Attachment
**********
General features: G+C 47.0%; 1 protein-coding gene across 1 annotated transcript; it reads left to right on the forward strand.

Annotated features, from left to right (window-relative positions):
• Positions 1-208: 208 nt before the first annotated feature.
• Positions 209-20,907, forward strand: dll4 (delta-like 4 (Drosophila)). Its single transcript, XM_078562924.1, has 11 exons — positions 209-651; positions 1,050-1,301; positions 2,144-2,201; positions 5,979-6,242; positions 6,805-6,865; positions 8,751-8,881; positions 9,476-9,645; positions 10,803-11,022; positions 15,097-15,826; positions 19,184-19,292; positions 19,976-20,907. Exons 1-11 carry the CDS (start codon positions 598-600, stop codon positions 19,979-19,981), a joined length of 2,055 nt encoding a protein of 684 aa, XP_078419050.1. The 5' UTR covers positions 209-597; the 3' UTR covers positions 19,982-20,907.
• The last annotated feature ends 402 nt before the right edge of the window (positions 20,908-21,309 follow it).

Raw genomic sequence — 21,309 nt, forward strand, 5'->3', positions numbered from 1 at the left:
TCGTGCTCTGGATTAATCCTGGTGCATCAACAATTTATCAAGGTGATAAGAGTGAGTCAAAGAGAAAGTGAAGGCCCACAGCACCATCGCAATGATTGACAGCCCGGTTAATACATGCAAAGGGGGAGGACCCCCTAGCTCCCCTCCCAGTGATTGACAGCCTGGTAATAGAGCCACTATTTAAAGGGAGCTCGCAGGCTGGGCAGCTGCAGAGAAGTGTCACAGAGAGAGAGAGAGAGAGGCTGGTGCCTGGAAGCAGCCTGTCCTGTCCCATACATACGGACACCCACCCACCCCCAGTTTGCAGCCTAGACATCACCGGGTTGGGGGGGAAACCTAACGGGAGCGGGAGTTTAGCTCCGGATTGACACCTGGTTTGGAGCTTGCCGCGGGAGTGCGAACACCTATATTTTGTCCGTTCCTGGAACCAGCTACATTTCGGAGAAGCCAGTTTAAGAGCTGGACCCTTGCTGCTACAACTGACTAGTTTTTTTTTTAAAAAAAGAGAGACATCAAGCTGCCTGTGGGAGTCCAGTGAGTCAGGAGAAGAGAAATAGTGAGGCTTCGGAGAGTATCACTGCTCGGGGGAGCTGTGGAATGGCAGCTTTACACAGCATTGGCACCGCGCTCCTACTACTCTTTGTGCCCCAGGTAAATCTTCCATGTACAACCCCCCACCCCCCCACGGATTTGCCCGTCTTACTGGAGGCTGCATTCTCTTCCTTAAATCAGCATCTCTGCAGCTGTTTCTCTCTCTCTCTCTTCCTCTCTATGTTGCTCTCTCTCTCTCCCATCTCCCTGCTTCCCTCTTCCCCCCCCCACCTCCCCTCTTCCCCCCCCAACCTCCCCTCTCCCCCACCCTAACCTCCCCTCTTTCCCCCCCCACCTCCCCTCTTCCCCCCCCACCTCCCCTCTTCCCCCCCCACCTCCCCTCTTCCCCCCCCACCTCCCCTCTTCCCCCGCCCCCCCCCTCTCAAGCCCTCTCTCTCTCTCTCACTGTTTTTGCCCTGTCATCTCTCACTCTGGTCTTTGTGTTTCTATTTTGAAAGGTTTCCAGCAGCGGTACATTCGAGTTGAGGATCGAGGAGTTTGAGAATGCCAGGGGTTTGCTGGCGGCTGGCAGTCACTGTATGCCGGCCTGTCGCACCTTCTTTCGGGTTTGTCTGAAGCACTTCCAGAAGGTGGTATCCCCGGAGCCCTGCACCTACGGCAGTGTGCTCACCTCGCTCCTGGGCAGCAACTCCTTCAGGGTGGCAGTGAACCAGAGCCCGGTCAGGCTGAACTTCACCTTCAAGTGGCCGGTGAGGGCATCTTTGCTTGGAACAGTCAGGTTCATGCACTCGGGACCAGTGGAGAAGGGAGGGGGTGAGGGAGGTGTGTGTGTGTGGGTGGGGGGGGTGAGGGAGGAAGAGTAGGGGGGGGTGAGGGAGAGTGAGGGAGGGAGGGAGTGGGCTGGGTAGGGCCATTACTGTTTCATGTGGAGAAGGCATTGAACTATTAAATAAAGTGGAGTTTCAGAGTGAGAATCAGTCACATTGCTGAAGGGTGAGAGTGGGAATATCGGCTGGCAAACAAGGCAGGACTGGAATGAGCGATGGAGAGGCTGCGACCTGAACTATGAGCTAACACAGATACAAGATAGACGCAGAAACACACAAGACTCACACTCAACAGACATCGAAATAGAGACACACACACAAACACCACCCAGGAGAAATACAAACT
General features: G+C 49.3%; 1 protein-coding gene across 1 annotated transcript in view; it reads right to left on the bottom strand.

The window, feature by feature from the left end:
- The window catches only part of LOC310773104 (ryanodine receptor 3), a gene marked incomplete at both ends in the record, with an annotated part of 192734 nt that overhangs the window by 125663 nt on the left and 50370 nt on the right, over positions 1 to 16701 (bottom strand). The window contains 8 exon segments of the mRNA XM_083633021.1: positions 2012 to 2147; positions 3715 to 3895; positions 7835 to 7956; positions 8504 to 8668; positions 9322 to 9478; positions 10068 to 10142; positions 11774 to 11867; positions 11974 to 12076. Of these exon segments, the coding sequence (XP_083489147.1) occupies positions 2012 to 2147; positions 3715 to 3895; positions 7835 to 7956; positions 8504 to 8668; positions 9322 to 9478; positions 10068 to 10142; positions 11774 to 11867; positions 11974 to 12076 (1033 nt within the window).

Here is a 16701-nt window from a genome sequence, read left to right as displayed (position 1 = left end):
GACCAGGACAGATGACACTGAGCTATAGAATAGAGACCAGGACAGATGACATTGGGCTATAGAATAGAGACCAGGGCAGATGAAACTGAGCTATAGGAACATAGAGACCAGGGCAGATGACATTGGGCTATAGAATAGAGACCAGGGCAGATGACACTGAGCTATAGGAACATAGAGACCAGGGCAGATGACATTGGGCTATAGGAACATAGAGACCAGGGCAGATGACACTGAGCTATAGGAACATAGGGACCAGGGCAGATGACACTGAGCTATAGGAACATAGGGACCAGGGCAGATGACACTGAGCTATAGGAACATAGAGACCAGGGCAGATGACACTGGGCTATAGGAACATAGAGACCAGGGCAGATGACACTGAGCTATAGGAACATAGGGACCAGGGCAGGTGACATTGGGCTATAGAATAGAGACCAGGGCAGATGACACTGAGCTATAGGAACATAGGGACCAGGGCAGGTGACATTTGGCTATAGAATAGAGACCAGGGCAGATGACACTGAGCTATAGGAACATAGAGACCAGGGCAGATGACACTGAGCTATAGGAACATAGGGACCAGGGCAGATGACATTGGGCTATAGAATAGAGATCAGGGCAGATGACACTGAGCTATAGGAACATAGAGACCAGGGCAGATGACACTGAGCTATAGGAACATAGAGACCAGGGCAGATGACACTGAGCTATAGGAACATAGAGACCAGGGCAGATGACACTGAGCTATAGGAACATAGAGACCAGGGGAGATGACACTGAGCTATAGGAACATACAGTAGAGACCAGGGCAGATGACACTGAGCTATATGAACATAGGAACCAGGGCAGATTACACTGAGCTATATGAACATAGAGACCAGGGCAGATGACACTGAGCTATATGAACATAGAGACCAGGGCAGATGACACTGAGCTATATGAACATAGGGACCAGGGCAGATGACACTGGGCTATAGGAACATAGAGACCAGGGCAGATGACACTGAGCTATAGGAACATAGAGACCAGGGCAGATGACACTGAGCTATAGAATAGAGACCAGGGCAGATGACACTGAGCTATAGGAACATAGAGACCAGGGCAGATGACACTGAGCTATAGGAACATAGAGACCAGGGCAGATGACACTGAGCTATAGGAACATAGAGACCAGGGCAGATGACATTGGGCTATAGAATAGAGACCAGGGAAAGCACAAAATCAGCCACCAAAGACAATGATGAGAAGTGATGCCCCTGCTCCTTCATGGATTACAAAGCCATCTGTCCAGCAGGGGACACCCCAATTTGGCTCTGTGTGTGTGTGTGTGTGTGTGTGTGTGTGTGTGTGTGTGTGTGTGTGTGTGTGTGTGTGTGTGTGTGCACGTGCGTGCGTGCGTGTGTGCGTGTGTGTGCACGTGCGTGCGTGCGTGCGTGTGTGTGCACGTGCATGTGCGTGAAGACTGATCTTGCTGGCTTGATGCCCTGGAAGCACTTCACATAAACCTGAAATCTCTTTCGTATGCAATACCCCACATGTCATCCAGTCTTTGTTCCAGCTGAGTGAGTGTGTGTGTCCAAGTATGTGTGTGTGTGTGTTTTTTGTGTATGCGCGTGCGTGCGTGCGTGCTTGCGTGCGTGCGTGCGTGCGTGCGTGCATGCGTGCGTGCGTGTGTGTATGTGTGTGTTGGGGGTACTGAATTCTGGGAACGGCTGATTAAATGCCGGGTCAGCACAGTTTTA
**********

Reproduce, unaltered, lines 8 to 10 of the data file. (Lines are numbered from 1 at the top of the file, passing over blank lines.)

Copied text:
General features: G+C 49.3%; 1 protein-coding gene across 1 annotated transcript in view; it reads right to left on the bottom strand.

The window, feature by feature from the left end:
- The window catches only part of LOC310773104 (ryanodine receptor 3), a gene marked incomplete at both ends in the record, with an annotated part of 192734 nt that overhangs the window by 125663 nt on the left and 50370 nt on the right, over positions 1 to 16701 (bottom strand). The window contains 8 exon segments of the mRNA XM_083633021.1: positions 2012 to 2147; positions 3715 to 3895; positions 7835 to 7956; positions 8504 to 8668; positions 9322 to 9478; positions 10068 to 10142; positions 11774 to 11867; positions 11974 to 12076. Of these exon segments, the coding sequence (XP_083489147.1) occupies positions 2012 to 2147; positions 3715 to 3895; positions 7835 to 7956; positions 8504 to 8668; positions 9322 to 9478; positions 10068 to 10142; positions 11774 to 11867; positions 11974 to 12076 (1033 nt within the window).